The experts have entered public policy
For four years, EUREX researchers have studied the ‘expertization’ of the political order. The recently finished project shows how more and more academics find their way to the public committees.
Public inquiry commissions are important instruments for modern governments when they are faced with complex issues. How do commission systems function, and how have they changed following the increased reliance on experts in politics and Europeanisation, the process by which national governance systems adapt to the EU and European norms?
Questions like these were the point of departure when in 2016 the EUREX research group set out to study the changing role of experts in public policy making and assess its effects on democracy and good governance.
Headed by professors Cathrine Holst from the University of Oslo and Johan Christensen from Leiden University, EUREX researchers have studied the evolving role of scientific expertise in the preparation of public policies in the Nordic countries from the 1970’s until today. Their findings shed light on the interplay between policy makers and policy advisers from public administration, academia, think tanks and more.
Bearings on democracy and good governance
The project has provided novel insights into the workings of knowledge regimes, the institutionalised practice of incorporating expert knowledge in policy making processes. The functioning of these systems is crucial for modern governments who rely on science-based advice to make informed decisions.
Moreover, how policy advice is organised has bearings not only on the quality of decisions. Who politicians ask for advice might have substantial democratic implications. Hence, it has been important for the project to take account of both the governance and democratic dimensions of expertisation.
Nordic knowledge regimes
There are numerous ways to channel expert knowledge into policy-making processes. The US model for example includes a diverse set of knowledge providers, both private and public. European models, on the other hand, are more public oriented. The focus of EUREX has been the Nordic knowledge regimes and temporary commissions of inquiry in particular.
'In Norway, we have mainly looked at the commissions that submit their reports as Norway’s public reports (the NOUs)', Cathrine Holst explains. A major finding is the increase in the proportion of academics in the committees, both as members and as committee leaders.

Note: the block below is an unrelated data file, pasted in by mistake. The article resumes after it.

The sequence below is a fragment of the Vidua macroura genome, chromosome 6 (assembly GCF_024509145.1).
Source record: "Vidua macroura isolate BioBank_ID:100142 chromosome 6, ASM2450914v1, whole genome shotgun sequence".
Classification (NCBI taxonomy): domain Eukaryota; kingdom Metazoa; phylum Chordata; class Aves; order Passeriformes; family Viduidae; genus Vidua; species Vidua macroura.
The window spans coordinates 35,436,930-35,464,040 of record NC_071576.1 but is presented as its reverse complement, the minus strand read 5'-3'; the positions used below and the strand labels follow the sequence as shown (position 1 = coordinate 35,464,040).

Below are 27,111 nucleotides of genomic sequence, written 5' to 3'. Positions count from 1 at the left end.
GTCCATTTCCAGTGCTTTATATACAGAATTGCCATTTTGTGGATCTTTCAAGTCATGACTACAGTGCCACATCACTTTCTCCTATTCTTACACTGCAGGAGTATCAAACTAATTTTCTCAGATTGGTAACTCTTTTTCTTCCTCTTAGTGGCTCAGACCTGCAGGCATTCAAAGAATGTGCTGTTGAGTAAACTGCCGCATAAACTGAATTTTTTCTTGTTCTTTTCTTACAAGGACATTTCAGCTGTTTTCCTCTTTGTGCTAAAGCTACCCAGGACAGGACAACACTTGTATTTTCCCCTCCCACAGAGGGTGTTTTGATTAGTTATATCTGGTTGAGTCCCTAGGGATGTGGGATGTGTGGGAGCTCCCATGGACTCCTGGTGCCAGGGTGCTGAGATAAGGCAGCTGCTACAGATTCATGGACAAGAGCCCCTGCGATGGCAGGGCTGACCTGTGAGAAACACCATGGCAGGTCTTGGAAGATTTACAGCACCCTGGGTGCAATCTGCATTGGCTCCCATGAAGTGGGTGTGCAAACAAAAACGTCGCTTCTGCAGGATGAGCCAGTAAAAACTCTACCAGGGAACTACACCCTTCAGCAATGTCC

While, in the 1970s and 80s, commissions mostly consisted of bureaucrats and representatives of interest organisations, we now see that an increasing share of committee members and chairs tend to be academic experts, says Holst. A study by her colleagues Christensen and PhD Stine Hesstvedt finds that the inclusion of academic experts in inquiry commissions has increased as much as threefold.
It is not only the composition of the commissions that has changed. EUREX has identified ways in which commissions are ‘politicised’.
'We do for example find instances where the political leadership is "cherry picking" committee members', says Holst.
'Further, we find that both mandates and guidelines are sometimes formulated to direct attention away from politically sensitive issues and that the ministries and the political leadership exert control over the commissions through the secretariats.'
EUREX has also identified innovation and experimentation in inquiry commissions’ methods. According to Holst, within some policy areas, we see experimental use of digital platforms and inclusion of lay citizens.
Holst is full of praise for the EUREX partners’ contribution to the project.
'It has been rewarding, both intellectually and academically, to head this project together with Johan Christensen, and to collaborate with super talented postdoc Eva Krick and PhD Stine Hesstvedt. I would also like to extend a warm thank you to our partners – the most active being Peter Munk Christiansen, Kathia Serrano Velarde and Åse Gornitzka – and to our competent research assistants, master students and ARENA’s impeccable research administration.'
Holst is also pleased with the attention her and her team’s research has received in academia and beyond.
'In all modesty, I believe we have provided research of a very high standard to international channels and at the same time been able to set the agenda in the Norwegian context. We have seen an unusually keen interest in the project from day one, both in Norway and abroad.'
For more EUREX research, Norwegian speakers may check out the webinar “Ekspertenes inntog” (Entry of the Experts).